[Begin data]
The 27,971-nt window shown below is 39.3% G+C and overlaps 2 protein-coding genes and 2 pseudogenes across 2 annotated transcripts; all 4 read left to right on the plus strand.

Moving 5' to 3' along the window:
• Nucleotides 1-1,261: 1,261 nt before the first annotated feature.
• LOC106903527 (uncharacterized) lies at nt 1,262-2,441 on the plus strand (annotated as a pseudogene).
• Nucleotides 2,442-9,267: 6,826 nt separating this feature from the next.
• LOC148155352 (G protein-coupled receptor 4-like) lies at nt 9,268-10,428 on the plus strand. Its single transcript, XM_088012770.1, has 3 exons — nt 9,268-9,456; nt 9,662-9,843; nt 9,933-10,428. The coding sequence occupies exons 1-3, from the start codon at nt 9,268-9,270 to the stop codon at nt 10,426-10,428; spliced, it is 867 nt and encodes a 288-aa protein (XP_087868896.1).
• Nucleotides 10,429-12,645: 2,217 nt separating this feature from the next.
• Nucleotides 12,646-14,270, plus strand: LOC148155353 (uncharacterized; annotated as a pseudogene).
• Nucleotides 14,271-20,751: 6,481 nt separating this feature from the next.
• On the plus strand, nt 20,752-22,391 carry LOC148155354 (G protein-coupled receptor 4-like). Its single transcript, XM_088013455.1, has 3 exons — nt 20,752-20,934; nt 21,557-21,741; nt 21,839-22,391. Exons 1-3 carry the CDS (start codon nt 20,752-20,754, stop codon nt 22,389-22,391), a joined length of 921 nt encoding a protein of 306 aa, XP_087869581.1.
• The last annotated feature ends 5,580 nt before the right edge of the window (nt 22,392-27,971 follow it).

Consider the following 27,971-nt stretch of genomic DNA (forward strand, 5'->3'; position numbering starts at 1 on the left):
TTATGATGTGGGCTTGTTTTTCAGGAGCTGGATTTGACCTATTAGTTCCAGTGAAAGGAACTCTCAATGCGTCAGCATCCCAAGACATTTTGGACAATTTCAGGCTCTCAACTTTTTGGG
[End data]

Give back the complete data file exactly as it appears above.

The 27,971-nt window shown below is 39.3% G+C and overlaps 2 protein-coding genes and 2 pseudogenes across 2 annotated transcripts; all 4 read left to right on the plus strand.

Moving 5' to 3' along the window:
• Nucleotides 1-1,261: 1,261 nt before the first annotated feature.
• LOC106903527 (uncharacterized) lies at nt 1,262-2,441 on the plus strand (annotated as a pseudogene).
• Nucleotides 2,442-9,267: 6,826 nt separating this feature from the next.
• LOC148155352 (G protein-coupled receptor 4-like) lies at nt 9,268-10,428 on the plus strand. Its single transcript, XM_088012770.1, has 3 exons — nt 9,268-9,456; nt 9,662-9,843; nt 9,933-10,428. The coding sequence occupies exons 1-3, from the start codon at nt 9,268-9,270 to the stop codon at nt 10,426-10,428; spliced, it is 867 nt and encodes a 288-aa protein (XP_087868896.1).
• Nucleotides 10,429-12,645: 2,217 nt separating this feature from the next.
• Nucleotides 12,646-14,270, plus strand: LOC148155353 (uncharacterized; annotated as a pseudogene).
• Nucleotides 14,271-20,751: 6,481 nt separating this feature from the next.
• On the plus strand, nt 20,752-22,391 carry LOC148155354 (G protein-coupled receptor 4-like). Its single transcript, XM_088013455.1, has 3 exons — nt 20,752-20,934; nt 21,557-21,741; nt 21,839-22,391. Exons 1-3 carry the CDS (start codon nt 20,752-20,754, stop codon nt 22,389-22,391), a joined length of 921 nt encoding a protein of 306 aa, XP_087869581.1.
• The last annotated feature ends 5,580 nt before the right edge of the window (nt 22,392-27,971 follow it).

Consider the following 27,971-nt stretch of genomic DNA (forward strand, 5'->3'; position numbering starts at 1 on the left):
TTATGATGTGGGCTTGTTTTTCAGGAGCTGGATTTGACCTATTAGTTCCAGTGAAAGGAACTCTCAATGCGTCAGCATCCCAAGACATTTTGGACAATTTCAGGCTCTCAACTTTTTGGG